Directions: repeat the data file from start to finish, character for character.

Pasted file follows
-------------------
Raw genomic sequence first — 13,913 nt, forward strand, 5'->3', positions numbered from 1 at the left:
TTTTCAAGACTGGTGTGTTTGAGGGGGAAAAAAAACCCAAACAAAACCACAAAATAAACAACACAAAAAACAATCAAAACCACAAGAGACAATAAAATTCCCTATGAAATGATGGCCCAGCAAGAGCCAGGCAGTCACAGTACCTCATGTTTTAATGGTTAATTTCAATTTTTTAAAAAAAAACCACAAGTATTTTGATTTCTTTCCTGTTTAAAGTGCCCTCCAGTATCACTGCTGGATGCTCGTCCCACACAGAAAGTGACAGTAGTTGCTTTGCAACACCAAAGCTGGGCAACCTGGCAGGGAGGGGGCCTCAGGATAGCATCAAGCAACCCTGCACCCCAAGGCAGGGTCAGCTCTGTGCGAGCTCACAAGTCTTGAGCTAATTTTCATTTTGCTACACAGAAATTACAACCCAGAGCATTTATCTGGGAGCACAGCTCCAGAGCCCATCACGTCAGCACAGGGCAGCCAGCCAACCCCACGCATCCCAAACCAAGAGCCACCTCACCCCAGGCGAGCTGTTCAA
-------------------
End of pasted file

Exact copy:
Raw genomic sequence first — 13,913 nt, forward strand, 5'->3', positions numbered from 1 at the left:
TTTTCAAGACTGGTGTGTTTGAGGGGGAAAAAAAACCCAAACAAAACCACAAAATAAACAACACAAAAAACAATCAAAACCACAAGAGACAATAAAATTCCCTATGAAATGATGGCCCAGCAAGAGCCAGGCAGTCACAGTACCTCATGTTTTAATGGTTAATTTCAATTTTTTAAAAAAAAACCACAAGTATTTTGATTTCTTTCCTGTTTAAAGTGCCCTCCAGTATCACTGCTGGATGCTCGTCCCACACAGAAAGTGACAGTAGTTGCTTTGCAACACCAAAGCTGGGCAACCTGGCAGGGAGGGGGCCTCAGGATAGCATCAAGCAACCCTGCACCCCAAGGCAGGGTCAGCTCTGTGCGAGCTCACAAGTCTTGAGCTAATTTTCATTTTGCTACACAGAAATTACAACCCAGAGCATTTATCTGGGAGCACAGCTCCAGAGCCCATCACGTCAGCACAGGGCAGCCAGCCAACCCCACGCATCCCAAACCAAGAGCCACCTCACCCCAGGCGAGCTGTTCAA